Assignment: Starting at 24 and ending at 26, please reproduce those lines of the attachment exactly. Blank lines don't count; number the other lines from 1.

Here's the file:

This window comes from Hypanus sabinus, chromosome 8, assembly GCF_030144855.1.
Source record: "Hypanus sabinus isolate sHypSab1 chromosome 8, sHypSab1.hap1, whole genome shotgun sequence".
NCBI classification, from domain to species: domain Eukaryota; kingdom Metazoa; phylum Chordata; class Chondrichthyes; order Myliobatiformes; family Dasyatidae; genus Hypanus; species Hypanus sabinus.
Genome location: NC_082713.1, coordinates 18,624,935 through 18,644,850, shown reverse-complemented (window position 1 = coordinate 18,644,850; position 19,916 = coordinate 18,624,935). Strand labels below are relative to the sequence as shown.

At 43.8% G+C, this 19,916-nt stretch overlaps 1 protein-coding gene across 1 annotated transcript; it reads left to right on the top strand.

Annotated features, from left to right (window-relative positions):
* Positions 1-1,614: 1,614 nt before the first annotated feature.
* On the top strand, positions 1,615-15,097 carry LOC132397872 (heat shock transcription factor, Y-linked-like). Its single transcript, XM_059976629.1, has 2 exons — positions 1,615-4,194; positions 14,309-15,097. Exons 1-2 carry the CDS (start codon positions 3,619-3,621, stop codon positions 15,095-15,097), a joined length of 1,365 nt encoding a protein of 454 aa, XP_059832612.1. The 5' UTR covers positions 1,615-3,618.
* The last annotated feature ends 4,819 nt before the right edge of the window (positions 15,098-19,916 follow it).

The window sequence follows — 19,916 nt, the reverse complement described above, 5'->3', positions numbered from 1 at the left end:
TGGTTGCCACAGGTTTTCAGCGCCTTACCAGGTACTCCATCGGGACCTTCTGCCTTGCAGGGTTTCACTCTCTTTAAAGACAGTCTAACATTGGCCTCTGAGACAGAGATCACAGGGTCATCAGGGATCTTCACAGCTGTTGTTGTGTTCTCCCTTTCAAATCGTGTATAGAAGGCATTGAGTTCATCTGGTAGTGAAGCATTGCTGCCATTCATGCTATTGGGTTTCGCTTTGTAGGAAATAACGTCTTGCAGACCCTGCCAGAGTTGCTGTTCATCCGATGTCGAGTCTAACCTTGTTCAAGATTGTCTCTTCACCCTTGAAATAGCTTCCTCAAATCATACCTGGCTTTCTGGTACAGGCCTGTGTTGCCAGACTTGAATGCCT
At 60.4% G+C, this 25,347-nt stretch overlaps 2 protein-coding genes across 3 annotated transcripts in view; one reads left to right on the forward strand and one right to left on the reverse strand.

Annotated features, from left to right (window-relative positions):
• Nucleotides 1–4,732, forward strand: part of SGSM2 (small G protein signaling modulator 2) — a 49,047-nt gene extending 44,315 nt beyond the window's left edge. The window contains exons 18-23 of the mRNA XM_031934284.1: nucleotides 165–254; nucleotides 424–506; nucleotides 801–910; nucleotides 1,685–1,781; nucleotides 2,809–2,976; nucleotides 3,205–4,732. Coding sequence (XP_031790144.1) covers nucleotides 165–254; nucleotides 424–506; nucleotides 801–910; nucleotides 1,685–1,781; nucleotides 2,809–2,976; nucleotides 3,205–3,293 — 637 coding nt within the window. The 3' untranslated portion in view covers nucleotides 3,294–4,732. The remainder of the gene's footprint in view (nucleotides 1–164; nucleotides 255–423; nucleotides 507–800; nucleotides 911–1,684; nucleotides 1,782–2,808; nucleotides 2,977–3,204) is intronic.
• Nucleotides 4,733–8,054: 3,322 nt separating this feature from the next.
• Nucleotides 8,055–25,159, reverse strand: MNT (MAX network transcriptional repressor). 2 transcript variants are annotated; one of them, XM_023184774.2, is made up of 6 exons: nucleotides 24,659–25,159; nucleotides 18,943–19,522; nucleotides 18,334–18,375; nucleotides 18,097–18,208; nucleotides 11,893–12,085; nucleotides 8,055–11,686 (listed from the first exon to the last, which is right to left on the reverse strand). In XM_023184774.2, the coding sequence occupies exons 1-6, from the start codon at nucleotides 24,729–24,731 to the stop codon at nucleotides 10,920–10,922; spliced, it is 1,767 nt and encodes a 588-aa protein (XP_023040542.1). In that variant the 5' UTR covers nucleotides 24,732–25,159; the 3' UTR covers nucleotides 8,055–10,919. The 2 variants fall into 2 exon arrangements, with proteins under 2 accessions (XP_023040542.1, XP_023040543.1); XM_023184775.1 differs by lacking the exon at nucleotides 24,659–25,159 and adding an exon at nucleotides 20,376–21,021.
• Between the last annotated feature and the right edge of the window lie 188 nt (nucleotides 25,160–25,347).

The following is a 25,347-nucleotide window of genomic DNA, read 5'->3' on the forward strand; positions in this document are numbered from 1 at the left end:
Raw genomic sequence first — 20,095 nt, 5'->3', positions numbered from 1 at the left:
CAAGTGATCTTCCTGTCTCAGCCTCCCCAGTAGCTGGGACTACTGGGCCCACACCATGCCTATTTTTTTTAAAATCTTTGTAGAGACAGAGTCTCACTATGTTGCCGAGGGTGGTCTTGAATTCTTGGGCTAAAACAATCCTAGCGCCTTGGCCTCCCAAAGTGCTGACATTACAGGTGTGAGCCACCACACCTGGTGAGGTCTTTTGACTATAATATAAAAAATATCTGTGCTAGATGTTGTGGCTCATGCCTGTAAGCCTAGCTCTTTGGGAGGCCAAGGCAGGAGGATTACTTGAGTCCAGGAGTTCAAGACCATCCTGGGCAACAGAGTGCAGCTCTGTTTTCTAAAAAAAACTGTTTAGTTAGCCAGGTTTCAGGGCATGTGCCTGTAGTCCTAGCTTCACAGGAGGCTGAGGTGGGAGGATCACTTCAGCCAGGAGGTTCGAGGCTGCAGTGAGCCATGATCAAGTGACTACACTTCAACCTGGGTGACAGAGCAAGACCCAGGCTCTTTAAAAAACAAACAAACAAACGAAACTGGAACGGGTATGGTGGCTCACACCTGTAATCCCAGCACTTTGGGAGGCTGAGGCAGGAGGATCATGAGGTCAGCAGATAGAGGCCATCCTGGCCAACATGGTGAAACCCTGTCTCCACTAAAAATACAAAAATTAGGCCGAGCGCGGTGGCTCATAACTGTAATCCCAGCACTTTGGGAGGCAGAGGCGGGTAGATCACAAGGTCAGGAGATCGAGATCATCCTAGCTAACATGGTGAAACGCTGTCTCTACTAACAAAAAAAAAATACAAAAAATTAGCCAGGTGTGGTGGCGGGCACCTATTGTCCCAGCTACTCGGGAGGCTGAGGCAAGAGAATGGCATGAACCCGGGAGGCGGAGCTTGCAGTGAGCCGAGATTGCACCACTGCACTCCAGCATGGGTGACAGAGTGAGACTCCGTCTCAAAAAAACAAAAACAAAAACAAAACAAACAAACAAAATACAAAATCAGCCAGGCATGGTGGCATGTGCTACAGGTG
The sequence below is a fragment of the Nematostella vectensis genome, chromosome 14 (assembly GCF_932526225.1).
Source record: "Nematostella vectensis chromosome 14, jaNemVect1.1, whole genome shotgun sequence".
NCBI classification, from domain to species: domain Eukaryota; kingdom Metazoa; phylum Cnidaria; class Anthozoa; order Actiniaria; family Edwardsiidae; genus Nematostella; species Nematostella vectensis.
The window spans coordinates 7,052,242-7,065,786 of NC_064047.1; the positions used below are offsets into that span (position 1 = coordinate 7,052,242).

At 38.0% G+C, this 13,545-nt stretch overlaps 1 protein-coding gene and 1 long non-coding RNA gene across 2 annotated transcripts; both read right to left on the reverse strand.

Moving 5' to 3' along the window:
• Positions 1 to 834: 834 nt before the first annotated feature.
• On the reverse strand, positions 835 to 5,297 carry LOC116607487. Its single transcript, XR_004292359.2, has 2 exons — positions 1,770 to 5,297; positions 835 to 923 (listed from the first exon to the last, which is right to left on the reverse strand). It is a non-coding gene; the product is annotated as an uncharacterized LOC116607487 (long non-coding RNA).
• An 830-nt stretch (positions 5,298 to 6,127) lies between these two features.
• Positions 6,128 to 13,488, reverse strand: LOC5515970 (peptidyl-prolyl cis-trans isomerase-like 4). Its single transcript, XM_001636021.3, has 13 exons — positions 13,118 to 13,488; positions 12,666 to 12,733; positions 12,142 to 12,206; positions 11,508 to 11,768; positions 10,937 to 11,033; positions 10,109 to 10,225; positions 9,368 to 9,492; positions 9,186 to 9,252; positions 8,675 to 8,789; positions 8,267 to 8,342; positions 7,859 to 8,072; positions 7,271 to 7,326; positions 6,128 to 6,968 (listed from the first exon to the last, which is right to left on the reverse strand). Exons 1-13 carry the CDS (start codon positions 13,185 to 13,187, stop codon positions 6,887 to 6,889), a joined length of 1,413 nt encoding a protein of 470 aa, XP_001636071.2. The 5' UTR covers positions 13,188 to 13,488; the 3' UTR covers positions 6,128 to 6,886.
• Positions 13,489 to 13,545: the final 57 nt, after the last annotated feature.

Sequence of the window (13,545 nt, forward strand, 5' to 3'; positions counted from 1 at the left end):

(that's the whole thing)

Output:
The window spans coordinates 7,052,242-7,065,786 of NC_064047.1; the positions used below are offsets into that span (position 1 = coordinate 7,052,242).

At 38.0% G+C, this 13,545-nt stretch overlaps 1 protein-coding gene and 1 long non-coding RNA gene across 2 annotated transcripts; both read right to left on the reverse strand.

Moving 5' to 3' along the window: